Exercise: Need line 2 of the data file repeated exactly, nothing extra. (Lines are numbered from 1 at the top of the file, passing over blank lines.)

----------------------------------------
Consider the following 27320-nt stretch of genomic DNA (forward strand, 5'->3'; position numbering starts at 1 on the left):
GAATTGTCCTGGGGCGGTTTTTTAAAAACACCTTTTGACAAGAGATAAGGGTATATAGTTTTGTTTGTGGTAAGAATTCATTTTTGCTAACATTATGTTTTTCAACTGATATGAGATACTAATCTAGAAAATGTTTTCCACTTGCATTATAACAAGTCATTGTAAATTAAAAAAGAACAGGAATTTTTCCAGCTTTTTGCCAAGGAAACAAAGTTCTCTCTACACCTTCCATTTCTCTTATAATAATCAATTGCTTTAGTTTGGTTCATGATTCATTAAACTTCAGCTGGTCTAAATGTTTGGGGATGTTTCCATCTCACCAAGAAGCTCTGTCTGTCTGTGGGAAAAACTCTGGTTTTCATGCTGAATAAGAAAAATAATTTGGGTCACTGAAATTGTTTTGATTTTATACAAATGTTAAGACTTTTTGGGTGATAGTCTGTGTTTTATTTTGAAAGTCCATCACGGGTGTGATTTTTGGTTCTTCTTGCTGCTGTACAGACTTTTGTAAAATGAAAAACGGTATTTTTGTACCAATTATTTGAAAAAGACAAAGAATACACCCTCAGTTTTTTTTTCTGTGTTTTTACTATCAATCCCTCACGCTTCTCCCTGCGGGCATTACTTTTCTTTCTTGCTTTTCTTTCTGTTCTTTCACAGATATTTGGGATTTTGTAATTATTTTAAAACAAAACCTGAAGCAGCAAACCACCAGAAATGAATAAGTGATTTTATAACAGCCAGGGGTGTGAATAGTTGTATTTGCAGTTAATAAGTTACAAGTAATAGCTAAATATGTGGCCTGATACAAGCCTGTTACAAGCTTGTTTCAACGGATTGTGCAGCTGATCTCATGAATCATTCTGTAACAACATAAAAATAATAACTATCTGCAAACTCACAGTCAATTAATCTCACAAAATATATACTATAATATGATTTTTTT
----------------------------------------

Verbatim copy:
GAATTGTCCTGGGGCGGTTTTTTAAAAACACCTTTTGACAAGAGATAAGGGTATATAGTTTTGTTTGTGGTAAGAATTCATTTTTGCTAACATTATGTTTTTCAACTGATATGAGATACTAATCTAGAAAATGTTTTCCACTTGCATTATAACAAGTCATTGTAAATTAAAAAAGAACAGGAATTTTTCCAGCTTTTTGCCAAGGAAACAAAGTTCTCTCTACACCTTCCATTTCTCTTATAATAATCAATTGCTTTAGTTTGGTTCATGATTCATTAAACTTCAGCTGGTCTAAATGTTTGGGGATGTTTCCATCTCACCAAGAAGCTCTGTCTGTCTGTGGGAAAAACTCTGGTTTTCATGCTGAATAAGAAAAATAATTTGGGTCACTGAAATTGTTTTGATTTTATACAAATGTTAAGACTTTTTGGGTGATAGTCTGTGTTTTATTTTGAAAGTCCATCACGGGTGTGATTTTTGGTTCTTCTTGCTGCTGTACAGACTTTTGTAAAATGAAAAACGGTATTTTTGTACCAATTATTTGAAAAAGACAAAGAATACACCCTCAGTTTTTTTTTCTGTGTTTTTACTATCAATCCCTCACGCTTCTCCCTGCGGGCATTACTTTTCTTTCTTGCTTTTCTTTCTGTTCTTTCACAGATATTTGGGATTTTGTAATTATTTTAAAACAAAACCTGAAGCAGCAAACCACCAGAAATGAATAAGTGATTTTATAACAGCCAGGGGTGTGAATAGTTGTATTTGCAGTTAATAAGTTACAAGTAATAGCTAAATATGTGGCCTGATACAAGCCTGTTACAAGCTTGTTTCAACGGATTGTGCAGCTGATCTCATGAATCATTCTGTAACAACATAAAAATAATAACTATCTGCAAACTCACAGTCAATTAATCTCACAAAATATATACTATAATATGATTTTTTT